• A.J. Smith Says:

      A appeal to Christ is a difficult antinomy for a theologia crucis. We can only know God through Christ, but we can’t (at least fully) know Christ.

      Obviously, everyone wants to appeal to the actually existing Christ, the sought-after historical Jesus. But given the nature of historiography is seems unlikely that a reconstruction of Jesus could be made that wasn’t at least partly provisional or fundamentally controversial. We can only know so much about Jesus with historical certainty.

      On the other hand, does Christ have to be dichotomized so severely? When we appeal to Christ, are we not appealing, basically, to the incarnated God in solidarity with the poor and oppressed? And aren’t some of these ‘other’ Christ’s (existential et al) simply second-order interpretational rubrics? Why must they be mutually exclusive?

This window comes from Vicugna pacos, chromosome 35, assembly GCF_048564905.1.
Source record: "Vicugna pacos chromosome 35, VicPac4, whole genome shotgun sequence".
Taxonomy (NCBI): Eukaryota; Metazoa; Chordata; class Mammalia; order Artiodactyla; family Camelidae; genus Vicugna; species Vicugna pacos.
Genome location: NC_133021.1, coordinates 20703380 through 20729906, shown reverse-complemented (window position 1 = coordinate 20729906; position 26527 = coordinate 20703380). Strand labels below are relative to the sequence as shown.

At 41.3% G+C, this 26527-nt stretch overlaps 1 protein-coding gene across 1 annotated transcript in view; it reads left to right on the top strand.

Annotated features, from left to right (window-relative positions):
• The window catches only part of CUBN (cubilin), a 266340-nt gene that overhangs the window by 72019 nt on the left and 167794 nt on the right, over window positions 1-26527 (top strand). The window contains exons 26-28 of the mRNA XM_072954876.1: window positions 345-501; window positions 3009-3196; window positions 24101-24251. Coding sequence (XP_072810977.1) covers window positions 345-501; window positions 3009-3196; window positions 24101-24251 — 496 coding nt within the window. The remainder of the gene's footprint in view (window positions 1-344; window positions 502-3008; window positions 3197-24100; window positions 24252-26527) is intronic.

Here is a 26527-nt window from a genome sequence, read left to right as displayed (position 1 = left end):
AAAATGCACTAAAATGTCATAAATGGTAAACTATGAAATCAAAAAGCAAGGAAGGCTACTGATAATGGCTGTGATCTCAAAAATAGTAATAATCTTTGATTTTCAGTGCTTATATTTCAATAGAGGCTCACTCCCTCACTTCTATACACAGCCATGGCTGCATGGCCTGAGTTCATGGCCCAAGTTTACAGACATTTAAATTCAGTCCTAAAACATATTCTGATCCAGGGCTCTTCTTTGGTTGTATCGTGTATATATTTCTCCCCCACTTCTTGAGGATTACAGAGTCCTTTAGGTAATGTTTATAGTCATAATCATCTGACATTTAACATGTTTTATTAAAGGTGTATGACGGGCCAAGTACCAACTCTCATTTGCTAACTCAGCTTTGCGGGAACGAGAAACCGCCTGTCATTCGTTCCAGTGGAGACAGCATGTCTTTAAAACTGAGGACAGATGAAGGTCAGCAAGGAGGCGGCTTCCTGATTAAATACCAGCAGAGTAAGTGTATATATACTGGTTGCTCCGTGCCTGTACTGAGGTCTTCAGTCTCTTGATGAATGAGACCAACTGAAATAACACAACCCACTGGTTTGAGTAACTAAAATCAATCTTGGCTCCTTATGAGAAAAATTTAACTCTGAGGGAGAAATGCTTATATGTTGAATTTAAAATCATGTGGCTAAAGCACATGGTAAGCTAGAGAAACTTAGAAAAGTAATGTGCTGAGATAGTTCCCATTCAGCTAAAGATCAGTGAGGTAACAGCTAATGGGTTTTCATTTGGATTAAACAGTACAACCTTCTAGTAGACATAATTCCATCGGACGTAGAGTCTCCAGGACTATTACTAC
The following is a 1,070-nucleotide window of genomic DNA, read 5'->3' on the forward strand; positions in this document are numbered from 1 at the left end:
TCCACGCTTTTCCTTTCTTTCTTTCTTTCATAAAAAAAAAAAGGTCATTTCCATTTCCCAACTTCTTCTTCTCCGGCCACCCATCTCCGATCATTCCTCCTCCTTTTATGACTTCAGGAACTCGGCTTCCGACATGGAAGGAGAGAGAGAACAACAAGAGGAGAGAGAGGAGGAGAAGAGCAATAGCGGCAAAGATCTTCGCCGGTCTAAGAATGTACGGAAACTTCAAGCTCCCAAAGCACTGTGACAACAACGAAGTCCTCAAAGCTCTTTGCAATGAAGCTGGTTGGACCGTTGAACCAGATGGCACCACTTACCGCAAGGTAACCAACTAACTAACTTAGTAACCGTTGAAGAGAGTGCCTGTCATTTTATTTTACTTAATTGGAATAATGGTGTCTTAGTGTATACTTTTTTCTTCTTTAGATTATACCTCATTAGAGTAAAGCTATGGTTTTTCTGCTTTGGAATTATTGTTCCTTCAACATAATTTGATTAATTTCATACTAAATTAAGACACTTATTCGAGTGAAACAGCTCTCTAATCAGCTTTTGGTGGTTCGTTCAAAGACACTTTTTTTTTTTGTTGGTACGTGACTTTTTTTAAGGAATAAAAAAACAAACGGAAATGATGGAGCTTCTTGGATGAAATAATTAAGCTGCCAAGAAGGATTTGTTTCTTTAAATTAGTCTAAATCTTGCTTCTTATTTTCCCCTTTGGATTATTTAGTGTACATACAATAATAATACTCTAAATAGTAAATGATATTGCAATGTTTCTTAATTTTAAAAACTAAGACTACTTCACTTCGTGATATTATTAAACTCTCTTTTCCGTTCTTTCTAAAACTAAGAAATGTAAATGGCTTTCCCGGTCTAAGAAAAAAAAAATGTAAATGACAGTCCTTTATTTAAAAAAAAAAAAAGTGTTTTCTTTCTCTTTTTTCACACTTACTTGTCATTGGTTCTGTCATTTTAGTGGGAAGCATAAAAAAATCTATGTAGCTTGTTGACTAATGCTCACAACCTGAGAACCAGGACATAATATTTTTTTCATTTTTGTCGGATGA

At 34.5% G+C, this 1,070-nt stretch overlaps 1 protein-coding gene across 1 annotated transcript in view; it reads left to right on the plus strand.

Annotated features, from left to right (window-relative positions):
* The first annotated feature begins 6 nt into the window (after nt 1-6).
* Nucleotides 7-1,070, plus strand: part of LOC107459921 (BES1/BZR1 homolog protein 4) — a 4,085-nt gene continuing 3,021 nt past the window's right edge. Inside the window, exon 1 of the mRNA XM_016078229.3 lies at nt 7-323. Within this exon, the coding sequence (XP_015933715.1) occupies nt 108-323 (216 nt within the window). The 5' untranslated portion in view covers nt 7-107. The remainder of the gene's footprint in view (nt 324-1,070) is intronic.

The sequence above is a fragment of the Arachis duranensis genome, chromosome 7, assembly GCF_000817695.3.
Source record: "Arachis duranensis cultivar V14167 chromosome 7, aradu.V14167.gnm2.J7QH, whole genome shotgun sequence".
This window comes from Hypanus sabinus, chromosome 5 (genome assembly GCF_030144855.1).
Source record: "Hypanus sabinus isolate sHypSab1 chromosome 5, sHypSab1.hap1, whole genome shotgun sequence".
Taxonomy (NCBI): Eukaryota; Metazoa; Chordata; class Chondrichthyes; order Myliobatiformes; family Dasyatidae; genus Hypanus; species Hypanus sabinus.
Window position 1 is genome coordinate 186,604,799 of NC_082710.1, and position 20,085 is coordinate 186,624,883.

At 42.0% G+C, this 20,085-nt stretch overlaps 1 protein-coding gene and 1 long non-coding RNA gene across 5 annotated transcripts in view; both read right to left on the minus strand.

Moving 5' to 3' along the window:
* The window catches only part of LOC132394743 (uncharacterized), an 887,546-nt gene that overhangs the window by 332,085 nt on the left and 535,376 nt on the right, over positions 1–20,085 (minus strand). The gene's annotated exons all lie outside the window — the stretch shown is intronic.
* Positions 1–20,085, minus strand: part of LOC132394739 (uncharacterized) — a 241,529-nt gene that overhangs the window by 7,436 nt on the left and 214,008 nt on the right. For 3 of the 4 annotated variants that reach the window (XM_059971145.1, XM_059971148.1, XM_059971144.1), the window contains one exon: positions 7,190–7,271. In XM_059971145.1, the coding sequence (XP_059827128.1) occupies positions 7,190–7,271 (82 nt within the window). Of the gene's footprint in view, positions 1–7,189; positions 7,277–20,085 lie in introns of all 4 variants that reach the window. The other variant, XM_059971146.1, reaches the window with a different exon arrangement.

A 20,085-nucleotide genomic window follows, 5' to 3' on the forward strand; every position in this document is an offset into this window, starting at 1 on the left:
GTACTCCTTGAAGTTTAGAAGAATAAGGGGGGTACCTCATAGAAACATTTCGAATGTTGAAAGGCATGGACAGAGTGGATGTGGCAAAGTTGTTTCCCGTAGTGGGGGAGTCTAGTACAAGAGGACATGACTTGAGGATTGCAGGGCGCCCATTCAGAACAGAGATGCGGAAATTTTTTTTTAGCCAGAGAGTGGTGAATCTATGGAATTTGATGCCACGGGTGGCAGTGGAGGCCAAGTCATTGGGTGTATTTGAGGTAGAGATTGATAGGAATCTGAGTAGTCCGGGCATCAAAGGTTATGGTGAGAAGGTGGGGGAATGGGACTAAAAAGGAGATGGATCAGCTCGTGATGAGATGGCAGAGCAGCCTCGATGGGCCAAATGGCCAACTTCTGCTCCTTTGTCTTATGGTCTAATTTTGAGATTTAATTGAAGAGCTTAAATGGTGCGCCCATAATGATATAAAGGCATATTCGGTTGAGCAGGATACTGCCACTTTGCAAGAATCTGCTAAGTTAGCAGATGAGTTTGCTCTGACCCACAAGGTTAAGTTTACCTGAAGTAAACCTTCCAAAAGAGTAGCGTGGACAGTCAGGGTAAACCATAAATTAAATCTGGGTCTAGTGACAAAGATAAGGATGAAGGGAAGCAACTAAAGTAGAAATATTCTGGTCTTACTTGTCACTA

2. Jeremy Says:

    I’m not pretending that these different christologies are mutually exclusive, but I suppose I am asking for more specificity when having this conversation. If one reads Tertullian’s Christ, one gets the sense that Christ came to just make the law that much more difficult. Everyone wants to be Christ-centered (except for those worried about Christofascism), but I suspect we mean quite different things when we evoke the name Jesus Christ.

    Perhaps Barth was reacting over and against his liberal counterparts who were obsessed with the quest for the historical Jesus. I’m not suggesting we should not be skeptical, but we do run the risk of discarding Jesus for Christ. Tillich does say that Jesus of Nazareth must be sacrificed to the Christ. I think he is quite guilty of the dichotomization.